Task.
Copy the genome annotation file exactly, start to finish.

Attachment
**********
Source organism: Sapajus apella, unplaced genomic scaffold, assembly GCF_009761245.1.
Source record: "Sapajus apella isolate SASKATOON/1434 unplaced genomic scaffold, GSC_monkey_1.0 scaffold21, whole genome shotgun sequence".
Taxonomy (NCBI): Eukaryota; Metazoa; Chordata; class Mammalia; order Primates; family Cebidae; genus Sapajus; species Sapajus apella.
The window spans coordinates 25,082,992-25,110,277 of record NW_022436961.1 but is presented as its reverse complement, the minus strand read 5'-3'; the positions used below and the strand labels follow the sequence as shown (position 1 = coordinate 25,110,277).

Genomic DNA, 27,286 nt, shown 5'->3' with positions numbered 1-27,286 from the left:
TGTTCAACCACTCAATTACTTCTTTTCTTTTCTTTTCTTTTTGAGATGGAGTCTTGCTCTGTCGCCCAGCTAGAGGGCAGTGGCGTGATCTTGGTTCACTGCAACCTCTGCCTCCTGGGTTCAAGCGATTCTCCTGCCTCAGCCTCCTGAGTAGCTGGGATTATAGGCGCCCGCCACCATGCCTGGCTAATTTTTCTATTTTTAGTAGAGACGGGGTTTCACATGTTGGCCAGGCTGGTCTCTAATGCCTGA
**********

Source organism: Sapajus apella, unplaced genomic scaffold, assembly GCF_009761245.1.
Source record: "Sapajus apella isolate SASKATOON/1434 unplaced genomic scaffold, GSC_monkey_1.0 scaffold21, whole genome shotgun sequence".
Taxonomy (NCBI): Eukaryota; Metazoa; Chordata; class Mammalia; order Primates; family Cebidae; genus Sapajus; species Sapajus apella.
The window spans coordinates 25,082,992-25,110,277 of record NW_022436961.1 but is presented as its reverse complement, the minus strand read 5'-3'; the positions used below and the strand labels follow the sequence as shown (position 1 = coordinate 25,110,277).

Genomic DNA, 27,286 nt, shown 5'->3' with positions numbered 1-27,286 from the left:
TGTTCAACCACTCAATTACTTCTTTTCTTTTCTTTTCTTTTTGAGATGGAGTCTTGCTCTGTCGCCCAGCTAGAGGGCAGTGGCGTGATCTTGGTTCACTGCAACCTCTGCCTCCTGGGTTCAAGCGATTCTCCTGCCTCAGCCTCCTGAGTAGCTGGGATTATAGGCGCCCGCCACCATGCCTGGCTAATTTTTCTATTTTTAGTAGAGACGGGGTTTCACATGTTGGCCAGGCTGGTCTCTAATGCCTGA